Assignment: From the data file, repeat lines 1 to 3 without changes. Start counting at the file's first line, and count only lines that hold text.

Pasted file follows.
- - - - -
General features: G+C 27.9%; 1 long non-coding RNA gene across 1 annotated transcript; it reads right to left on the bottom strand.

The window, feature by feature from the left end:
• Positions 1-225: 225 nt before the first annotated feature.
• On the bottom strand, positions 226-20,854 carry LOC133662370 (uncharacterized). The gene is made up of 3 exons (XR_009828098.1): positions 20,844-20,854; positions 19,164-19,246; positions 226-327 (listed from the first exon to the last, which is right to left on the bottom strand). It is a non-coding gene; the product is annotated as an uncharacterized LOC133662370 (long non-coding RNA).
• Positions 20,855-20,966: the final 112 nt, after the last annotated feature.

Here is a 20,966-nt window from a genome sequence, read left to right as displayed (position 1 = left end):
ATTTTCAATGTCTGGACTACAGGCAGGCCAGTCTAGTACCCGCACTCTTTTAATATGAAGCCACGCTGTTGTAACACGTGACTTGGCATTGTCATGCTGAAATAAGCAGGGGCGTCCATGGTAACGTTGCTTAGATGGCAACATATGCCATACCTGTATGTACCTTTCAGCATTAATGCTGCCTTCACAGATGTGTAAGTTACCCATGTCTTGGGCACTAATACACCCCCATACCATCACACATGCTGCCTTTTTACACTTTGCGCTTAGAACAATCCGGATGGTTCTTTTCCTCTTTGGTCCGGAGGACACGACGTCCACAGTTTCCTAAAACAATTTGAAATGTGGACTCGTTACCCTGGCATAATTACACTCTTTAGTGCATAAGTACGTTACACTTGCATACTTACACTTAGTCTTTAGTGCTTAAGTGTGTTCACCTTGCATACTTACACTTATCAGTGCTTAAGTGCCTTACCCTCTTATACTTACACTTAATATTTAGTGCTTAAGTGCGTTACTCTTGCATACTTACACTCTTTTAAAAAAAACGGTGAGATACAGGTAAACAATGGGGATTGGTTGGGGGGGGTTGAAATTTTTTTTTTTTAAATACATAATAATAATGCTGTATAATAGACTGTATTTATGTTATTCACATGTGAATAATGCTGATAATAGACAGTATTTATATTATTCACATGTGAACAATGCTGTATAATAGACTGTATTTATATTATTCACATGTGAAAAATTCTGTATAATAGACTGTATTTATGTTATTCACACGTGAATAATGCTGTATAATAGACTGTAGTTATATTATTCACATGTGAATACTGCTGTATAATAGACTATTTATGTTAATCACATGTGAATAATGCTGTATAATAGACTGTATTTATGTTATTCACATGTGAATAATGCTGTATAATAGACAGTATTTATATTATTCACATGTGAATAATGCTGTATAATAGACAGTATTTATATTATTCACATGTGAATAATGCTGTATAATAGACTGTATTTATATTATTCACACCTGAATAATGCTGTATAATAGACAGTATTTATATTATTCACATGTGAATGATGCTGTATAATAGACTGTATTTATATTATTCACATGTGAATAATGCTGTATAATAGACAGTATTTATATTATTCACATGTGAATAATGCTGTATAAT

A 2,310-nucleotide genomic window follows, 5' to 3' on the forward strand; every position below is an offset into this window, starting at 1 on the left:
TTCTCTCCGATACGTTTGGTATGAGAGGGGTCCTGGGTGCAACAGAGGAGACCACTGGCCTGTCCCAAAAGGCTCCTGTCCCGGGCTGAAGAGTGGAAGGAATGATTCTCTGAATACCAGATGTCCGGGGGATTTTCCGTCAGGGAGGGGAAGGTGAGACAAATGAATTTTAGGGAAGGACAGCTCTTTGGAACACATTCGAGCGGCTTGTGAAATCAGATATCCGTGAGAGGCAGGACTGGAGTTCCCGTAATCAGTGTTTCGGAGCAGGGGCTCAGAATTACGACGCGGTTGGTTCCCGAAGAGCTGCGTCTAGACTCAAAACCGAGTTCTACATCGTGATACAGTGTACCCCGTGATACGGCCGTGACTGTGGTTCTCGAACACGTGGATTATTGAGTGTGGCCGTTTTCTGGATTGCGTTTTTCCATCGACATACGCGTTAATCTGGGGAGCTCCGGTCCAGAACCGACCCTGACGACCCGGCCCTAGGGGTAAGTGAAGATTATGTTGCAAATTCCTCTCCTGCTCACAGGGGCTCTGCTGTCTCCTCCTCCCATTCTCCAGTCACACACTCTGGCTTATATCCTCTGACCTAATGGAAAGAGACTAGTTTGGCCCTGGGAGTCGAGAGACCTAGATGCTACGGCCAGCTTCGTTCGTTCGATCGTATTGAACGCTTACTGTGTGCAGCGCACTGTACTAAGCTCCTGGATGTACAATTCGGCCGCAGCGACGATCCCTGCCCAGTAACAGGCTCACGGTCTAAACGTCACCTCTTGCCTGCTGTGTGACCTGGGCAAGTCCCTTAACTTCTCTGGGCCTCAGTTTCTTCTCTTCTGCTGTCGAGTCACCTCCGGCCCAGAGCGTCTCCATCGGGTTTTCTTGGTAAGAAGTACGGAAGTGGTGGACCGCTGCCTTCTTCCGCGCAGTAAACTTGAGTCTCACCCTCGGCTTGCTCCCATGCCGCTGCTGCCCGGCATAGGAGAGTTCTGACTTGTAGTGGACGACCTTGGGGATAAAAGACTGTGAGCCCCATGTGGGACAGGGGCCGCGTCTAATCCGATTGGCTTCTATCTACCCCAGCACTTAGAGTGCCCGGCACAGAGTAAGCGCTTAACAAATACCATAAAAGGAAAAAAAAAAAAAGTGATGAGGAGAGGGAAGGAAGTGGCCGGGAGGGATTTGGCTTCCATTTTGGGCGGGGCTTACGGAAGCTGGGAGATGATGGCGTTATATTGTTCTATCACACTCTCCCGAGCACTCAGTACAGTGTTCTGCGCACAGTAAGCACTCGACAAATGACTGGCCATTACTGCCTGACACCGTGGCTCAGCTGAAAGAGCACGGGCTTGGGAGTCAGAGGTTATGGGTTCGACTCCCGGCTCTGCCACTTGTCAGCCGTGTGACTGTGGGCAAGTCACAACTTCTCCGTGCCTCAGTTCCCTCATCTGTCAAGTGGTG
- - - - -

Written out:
General features: G+C 27.9%; 1 long non-coding RNA gene across 1 annotated transcript; it reads right to left on the bottom strand.

The window, feature by feature from the left end:
• Positions 1-225: 225 nt before the first annotated feature.